FRANKFURT (Reuters) - Europe’s ‘shadow banking’ sector shrunk last year, unexpectedly yielding market share to traditional lenders after more than a decade of often rapid growth, a report by the European Union’s risk watchdog showed on Monday.
Assets held by EU shadow banks - financial firms outside regular banks, insurance companies, pension funds and clearing houses - dipped 0.1 percent to 42.3 trillion euros ($48.9 trillion) while the overall financial system expanded by 0.9 percent, the European Systemic Risk Board said.
Shadow banks, a wide range of operations including hedge funds and securitization vehicles, expanded rapidly for years. This raised concerns about financial stability in a sector which lacks the level of transparency applied to regular banking.
Traditional lenders frequently complain that shadow banks face more relaxed regulation, including capital requirements, making it easier for them take market share, while shifting risk to a less transparent sector without making the financial system safer.
The ESRB said in a report that vulnerabilities include liquidity risk, the risk of contagion across sectors and within shadow banking, and the leverage created through the use of derivatives and securities to finance transactions.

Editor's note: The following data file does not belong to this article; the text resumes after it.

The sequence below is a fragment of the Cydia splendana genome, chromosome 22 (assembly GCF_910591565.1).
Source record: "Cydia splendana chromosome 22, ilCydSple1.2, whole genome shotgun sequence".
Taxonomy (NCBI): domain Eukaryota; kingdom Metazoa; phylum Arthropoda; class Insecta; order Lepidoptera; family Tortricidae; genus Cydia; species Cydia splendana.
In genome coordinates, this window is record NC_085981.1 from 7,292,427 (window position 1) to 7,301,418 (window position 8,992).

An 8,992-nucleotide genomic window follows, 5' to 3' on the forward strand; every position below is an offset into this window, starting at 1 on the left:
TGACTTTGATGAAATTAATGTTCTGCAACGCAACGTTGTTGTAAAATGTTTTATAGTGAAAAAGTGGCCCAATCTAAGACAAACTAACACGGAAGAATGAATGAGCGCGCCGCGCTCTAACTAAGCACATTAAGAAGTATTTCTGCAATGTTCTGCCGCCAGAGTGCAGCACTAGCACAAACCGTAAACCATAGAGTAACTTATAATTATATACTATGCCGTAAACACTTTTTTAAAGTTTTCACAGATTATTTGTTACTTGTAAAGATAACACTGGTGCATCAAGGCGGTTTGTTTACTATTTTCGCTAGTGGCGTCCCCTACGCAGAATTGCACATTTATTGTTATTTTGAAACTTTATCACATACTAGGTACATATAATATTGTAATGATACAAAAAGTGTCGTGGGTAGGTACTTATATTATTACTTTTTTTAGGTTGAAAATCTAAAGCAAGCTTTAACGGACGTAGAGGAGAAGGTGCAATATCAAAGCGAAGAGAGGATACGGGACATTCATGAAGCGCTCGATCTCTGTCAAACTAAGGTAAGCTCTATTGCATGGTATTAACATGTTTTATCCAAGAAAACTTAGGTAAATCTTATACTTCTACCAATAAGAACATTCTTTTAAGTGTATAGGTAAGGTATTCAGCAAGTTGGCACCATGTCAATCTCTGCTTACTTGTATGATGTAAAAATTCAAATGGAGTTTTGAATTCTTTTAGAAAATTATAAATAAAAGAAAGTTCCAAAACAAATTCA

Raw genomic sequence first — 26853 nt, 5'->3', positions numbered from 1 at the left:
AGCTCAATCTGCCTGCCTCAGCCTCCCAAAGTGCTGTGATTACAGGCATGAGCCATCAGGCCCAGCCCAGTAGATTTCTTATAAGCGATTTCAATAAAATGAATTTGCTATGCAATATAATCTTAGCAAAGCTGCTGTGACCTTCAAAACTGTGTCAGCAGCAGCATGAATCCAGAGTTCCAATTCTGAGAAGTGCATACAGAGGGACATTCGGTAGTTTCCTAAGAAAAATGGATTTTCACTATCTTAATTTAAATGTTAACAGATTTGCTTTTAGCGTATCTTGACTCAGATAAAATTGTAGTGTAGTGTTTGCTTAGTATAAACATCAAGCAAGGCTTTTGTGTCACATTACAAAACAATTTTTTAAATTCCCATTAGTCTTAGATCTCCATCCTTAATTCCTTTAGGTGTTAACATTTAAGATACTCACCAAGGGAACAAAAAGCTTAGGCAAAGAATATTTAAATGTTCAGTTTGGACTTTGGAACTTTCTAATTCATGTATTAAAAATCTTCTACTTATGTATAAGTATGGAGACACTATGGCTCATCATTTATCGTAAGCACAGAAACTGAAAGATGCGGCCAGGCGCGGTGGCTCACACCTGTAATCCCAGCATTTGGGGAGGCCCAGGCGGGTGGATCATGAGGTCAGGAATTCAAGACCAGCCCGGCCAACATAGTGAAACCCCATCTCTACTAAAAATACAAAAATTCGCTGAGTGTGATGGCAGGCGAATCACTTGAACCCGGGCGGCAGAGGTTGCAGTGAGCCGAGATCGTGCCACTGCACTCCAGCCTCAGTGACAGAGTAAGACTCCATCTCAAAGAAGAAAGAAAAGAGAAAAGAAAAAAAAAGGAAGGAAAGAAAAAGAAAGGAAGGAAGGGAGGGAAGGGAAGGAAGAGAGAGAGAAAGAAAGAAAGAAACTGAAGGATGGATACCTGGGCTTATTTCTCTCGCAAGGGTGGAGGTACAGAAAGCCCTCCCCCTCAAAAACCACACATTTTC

Almost all of the dip in the sector last year came in a segment of shadow banking for which a detailed statistical breakdown is not available, the ESRB said, referring to about 20 trillion euros’ worth of assets.
These “residual assets” are so-called because they are not broken down in further detail to reflect their ownership in the financial accounts data. The segment is of concern due mainly to the lack of statistical information as assets are not transacted on open markets and may be treated differently across countries.
But the ESRB noted that much of these “residual” assets may not even be involved in shadow banking since it was possible that large chunks were used by corporations to channel funds to other entities of the group.
Still, virtually all other segments of shadow banking expanded, led by various investment funds, which held 13.5 trillion euros in assets at the end of last year, up from 12.2 trillion a year earlier.
“Net inflows were particularly strong for bond funds and mixed funds during a period of sustained low financial market volatility, adding a total of 250 billion euros and 290 billion euros respectively to these sectors in 2017,” the ESRB said.
Total assets of euro zone financial vehicle corporations remained stable in 2017 at 1.9 trillion euros.
Reporting by Balazs Koranyi; editing by David Stamp